Sobriety Is Trending. This Is How Businesses Are Catching On | WSJ

Sobriety Is Trending. This Is How Businesses Are Catching On | WSJ


(upbeat music)
– [Narrator] You probably didn’t notice,
non-alcoholic drinks are looking
a lot more boozy recently.
– Cheers.
– Cheers.
– [Narrator] And they taste.
– Tastes like an IPA.
– It’s exactly what we’re going for.
– [Narrator] That’s
because boozeless drinks,
aren’t just for people who are sober.
– I think a pretty high percentage
of our customers are drinkers.
I’d guess about 75%
and I think that’s where the
real growth of the category is.
– [Narrator] These drinks
are also for people who,
often for reasons aside from addiction,
want to take a break from alcohol.
– Like you might feel
differently in the summer
than you do in the winter.
On a Saturday than you do on a Tuesday.
– Dry January for example.
– There we go, you know?
And that’s all okay.
– [Narrator] This group
even has a hashtagable name:
Sober Curious.
Statistics show younger
people want to drink less.
And according to a 2018 World
Health Organization report,
the percentage of drinkers has decreased
almost 5% worldwide since 2000.
What’s new are the businesses
looking to capture this
sober curious market.
And that’s what we went
to learn more about.
– Here in Downtown Manhattan,
there’s a bar on just about every corner
and the streets in-between.
But tonight there’s a new kind of bar,
one that’s open only once a month.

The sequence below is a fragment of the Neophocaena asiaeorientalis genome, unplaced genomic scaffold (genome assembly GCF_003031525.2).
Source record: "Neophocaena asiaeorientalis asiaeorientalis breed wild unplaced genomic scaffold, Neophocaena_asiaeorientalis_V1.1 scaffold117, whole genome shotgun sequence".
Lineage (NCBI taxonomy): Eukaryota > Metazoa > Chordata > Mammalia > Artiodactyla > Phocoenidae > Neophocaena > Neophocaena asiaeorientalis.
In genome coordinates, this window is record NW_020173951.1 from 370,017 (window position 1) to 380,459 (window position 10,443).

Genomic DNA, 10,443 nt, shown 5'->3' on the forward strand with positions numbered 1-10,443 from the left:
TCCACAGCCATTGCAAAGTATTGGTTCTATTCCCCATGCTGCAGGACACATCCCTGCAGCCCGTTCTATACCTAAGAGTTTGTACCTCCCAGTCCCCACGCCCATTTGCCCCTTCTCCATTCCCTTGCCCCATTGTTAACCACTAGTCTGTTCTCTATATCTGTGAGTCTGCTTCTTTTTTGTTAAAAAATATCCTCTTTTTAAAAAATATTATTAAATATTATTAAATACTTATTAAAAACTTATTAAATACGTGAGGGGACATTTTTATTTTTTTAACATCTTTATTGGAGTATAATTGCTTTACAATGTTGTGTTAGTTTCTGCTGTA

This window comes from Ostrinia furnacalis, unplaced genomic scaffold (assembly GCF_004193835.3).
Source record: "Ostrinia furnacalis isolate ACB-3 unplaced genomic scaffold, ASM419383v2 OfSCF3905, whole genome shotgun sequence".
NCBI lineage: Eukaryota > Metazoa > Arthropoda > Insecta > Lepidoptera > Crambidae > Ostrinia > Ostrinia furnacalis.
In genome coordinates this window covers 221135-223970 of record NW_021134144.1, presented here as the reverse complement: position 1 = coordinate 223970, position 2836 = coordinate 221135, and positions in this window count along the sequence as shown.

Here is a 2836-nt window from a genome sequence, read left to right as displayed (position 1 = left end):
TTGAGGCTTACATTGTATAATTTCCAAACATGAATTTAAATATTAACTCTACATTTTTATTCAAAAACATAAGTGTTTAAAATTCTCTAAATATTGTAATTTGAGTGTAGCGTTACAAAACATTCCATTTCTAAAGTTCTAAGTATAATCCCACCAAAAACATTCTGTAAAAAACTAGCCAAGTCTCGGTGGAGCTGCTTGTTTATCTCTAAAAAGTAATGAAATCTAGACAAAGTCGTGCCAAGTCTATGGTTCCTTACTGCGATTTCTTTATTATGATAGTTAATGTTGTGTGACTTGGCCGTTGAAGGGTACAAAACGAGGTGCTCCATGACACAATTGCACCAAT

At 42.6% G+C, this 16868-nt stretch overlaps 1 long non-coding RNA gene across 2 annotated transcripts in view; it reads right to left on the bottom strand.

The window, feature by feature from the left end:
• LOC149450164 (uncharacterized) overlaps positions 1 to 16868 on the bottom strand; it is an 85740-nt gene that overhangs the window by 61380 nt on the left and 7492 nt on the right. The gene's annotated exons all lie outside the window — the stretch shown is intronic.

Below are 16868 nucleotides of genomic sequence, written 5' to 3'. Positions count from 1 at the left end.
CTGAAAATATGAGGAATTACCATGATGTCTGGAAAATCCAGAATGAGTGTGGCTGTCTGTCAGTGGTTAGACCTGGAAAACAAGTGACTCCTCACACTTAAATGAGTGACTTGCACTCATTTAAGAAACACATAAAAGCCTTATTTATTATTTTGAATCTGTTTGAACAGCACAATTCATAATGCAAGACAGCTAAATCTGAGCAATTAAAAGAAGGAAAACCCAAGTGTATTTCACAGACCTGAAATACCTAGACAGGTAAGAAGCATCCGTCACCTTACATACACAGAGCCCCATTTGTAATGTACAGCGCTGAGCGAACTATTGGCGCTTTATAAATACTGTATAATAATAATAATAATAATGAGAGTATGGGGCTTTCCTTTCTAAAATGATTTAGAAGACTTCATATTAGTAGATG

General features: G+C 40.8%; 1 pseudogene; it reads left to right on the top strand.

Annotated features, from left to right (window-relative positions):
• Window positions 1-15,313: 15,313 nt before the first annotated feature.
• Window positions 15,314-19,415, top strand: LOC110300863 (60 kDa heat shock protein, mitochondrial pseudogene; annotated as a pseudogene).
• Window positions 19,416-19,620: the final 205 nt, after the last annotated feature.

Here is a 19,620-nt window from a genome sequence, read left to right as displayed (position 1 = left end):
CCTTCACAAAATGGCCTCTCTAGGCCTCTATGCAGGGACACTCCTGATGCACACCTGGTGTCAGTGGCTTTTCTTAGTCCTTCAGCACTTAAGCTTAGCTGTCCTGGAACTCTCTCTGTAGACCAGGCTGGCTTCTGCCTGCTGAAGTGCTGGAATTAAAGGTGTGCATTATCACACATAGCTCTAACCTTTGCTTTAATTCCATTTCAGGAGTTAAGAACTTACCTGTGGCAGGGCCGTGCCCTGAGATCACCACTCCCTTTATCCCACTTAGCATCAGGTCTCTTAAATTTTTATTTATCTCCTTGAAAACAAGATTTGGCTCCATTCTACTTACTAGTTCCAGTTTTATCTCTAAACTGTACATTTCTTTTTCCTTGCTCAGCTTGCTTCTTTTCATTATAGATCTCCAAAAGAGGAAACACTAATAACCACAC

It’s call Listen Bar and
it’s all non-alcoholic.
(soft music)
Listen Bar founder Lorelei Bandrovschi
first tested the concept in 2018.
Now she’s raising money to
make it a permanent space.
But it all started from a dare.
– Five years ago, one of my friends
dared me to take a month off of drinking.
Gradually it became my
preferred way to go out.
– [Narrator] But she says,
this can be an isolating experience.
Listen Bar is her answer to that.
And one that others are ready to pay for.
The night I went, the bar was packed.
– So far the narrative
around not drinking,
has been kind of this
punishment, restriction.
And right now, I think
people are finding a lot
of empowerment in it.
– [Narrator] They’re finding
new options on the menu too.
Like beers from Athletic Brewing,
the first non-alcoholic brewery
and taproom in the country.
Bill Shufelt and co-founder John Walker,
opened this space eight months ago.
But it started with Shufelt
reexamining his relationship to alcohol.
– I had a great job in
finance as my previous life.
I was just turning 30 years
old, I was getting healthier
and alcohol didn’t really fit
in any element of my life.
– [Narrator] So he cut back
and eventually left alcohol
behind, but not the bar.